August 22, 2019
In 2017, an estimated 20.7 million people aged 12 or older needed substance abuse treatment, but only 4 million of those people received any treatment. In the face of such a dramatic opioid abuse epidemic, government organizations and nonprofit organizations are working together to provide more effective treatment and increase access. In the past, the behavioral health community was hesitant to focus on opioid addiction treatment centered on medication; but as studies have shown, medication is the most effective form of treatment both in terms of breaking addiction and reducing relapse and overdoses. While Methadone is the most widely used medication, interest is on the rise for Buprenorphine treatment as it has demonstrated great success rates for staying sober.
Greenwich House, one of the first community based organizations to open a Methadone clinic in New York in 1970, is now joining only ten other treatment clinics in the city in providing Buprenorphine in addition to Methadone. Buprenorphine, also known as Suboxone, works similarly to Methadone by suppressing cravings and reducing withdrawal symptoms. It can have less side effects and better reactions for different people, making it a more effective and more comfortable treatment program. By offering different options, a wider population can be helped. Currently, the Methadone Maintenance Treatment Program (MMTP) at Greenwich House provides life-saving treatment to over 750 patients, and that number is expected to grow with this change.
It is especially important for a community-based nonprofit clinic like MMTP to accommodate patients that are more suited for Buprenorphine. Many private individual health practitioners have the ability to prescribe Buprenorphine, but that access is only available to those with insurance or high levels of income. “Those environments don’t typically offer extensive counseling or other support services which are crucial for addressing the root of addition.” explains Dr. Sara Lorenz Taki, Medical Director at MMTP. Creating a full support system is a priority for Dr. Taki’s team at MMTP. This grassroots community offers a safe environment that is friendly and welcoming and helps put lives back together. “Some people we see come to Greenwich House to avoid a more clinical setting because they have a fear or distrust of places like hospitals due to past negative experiences,” said Dr. Taki. “If they find a place where they feel comfortable and see we’re truly on their side, they’re more likely to stick to treatment and have long-lasting success.”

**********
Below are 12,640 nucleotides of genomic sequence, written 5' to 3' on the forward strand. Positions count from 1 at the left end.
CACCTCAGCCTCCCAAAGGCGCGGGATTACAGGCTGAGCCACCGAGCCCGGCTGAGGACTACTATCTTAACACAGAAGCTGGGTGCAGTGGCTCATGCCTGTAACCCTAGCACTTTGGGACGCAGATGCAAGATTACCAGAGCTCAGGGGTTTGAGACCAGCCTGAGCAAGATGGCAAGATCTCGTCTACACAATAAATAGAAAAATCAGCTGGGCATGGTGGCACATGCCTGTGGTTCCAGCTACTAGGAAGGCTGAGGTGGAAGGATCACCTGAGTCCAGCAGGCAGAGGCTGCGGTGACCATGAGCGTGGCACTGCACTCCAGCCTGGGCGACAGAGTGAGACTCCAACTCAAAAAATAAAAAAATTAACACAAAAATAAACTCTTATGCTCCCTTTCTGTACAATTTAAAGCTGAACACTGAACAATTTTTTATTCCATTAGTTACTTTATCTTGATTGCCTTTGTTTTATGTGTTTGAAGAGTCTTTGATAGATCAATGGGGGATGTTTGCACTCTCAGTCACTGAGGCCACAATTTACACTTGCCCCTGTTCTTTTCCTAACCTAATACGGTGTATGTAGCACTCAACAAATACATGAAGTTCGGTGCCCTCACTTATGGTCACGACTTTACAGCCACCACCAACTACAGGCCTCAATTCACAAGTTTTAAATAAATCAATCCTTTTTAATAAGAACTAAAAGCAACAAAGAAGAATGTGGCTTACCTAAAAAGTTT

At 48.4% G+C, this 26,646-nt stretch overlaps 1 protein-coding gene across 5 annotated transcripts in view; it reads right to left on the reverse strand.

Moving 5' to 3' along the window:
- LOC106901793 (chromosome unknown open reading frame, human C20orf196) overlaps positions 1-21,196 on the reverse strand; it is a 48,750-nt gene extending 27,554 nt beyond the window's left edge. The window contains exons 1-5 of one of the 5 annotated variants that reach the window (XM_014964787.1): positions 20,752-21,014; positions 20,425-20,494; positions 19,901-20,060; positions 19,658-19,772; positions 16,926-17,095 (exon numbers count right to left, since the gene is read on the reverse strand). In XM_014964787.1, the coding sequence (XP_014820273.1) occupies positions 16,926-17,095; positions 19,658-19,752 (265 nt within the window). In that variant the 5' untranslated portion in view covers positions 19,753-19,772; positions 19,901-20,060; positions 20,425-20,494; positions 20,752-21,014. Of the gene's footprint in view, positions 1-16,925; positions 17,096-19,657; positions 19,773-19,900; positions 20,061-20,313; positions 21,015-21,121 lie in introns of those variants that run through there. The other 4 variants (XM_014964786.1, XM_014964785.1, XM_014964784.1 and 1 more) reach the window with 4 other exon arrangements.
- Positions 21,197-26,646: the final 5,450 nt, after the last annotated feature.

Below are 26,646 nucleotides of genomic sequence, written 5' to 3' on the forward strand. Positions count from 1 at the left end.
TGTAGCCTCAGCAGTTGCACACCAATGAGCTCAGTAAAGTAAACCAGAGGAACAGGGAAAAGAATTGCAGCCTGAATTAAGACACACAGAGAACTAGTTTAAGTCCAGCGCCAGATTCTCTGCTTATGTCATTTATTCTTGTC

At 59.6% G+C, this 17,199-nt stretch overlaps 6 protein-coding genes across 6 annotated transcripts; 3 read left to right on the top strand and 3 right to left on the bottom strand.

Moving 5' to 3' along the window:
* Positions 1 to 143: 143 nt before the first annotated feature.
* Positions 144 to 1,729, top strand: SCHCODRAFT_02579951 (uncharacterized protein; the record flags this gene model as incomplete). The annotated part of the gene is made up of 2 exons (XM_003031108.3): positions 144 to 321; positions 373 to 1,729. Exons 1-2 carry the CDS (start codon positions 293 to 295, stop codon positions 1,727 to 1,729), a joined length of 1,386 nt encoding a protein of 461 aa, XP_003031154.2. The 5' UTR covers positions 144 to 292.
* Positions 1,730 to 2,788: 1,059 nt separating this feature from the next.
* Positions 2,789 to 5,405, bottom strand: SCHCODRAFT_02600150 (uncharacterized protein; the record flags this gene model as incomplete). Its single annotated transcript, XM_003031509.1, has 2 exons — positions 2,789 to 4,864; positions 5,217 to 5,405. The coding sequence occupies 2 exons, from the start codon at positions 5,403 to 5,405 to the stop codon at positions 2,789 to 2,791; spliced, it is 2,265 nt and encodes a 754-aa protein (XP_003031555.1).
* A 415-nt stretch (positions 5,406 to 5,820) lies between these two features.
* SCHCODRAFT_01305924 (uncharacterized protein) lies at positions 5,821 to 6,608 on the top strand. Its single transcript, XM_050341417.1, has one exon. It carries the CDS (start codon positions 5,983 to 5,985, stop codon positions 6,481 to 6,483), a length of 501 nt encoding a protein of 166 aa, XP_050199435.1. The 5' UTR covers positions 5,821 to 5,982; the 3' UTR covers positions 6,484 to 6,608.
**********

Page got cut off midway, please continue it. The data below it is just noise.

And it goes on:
Adding Buprenorphine to MMTP’s services aligns with Recovery Month in September, the annual event organized by the United States Substance Abuse and Mental Health Services Administration (SAMHSA) to increase awareness of mental and substance abuse disorders, and to celebrate people in recovery. The theme for the 30th Annual Recovery Month is “Together We Are Stronger,” a fitting message for community-based treatment like what can be found at Greenwich House. If you know someone in need of treatment, contact the Methadone Maintenance Treatment Program here or the Chemical Dependency Program here.